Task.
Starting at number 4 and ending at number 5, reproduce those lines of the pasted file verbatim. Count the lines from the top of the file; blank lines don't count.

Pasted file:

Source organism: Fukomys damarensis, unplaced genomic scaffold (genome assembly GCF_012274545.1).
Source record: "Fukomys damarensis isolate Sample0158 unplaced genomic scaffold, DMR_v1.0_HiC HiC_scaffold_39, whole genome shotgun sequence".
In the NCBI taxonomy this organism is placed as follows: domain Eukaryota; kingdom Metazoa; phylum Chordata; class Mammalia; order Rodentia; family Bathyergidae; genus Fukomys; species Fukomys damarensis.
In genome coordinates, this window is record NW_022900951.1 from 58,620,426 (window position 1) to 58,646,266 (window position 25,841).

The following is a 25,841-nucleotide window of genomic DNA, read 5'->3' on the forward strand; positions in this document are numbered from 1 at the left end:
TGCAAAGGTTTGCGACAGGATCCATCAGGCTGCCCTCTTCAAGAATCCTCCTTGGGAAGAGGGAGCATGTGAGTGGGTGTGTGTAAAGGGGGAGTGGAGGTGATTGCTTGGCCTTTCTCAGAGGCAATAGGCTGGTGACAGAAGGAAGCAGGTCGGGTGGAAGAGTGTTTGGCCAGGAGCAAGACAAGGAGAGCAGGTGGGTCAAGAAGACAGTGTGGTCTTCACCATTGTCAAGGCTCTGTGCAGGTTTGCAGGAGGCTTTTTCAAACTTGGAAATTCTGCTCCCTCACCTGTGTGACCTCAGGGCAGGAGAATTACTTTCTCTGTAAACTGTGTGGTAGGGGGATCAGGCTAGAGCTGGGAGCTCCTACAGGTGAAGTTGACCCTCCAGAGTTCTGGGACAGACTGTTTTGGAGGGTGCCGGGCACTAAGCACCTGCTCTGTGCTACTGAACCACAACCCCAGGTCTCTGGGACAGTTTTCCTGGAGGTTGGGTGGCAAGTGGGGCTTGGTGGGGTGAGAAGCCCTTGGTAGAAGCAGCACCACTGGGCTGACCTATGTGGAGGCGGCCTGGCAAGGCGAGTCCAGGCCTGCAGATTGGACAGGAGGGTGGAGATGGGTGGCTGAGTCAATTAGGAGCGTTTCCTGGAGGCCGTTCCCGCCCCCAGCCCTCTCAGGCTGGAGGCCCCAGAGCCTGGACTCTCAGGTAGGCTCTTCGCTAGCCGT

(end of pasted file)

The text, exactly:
In genome coordinates, this window is record NW_022900951.1 from 58,620,426 (window position 1) to 58,646,266 (window position 25,841).

The following is a 25,841-nucleotide window of genomic DNA, read 5'->3' on the forward strand; positions in this document are numbered from 1 at the left end: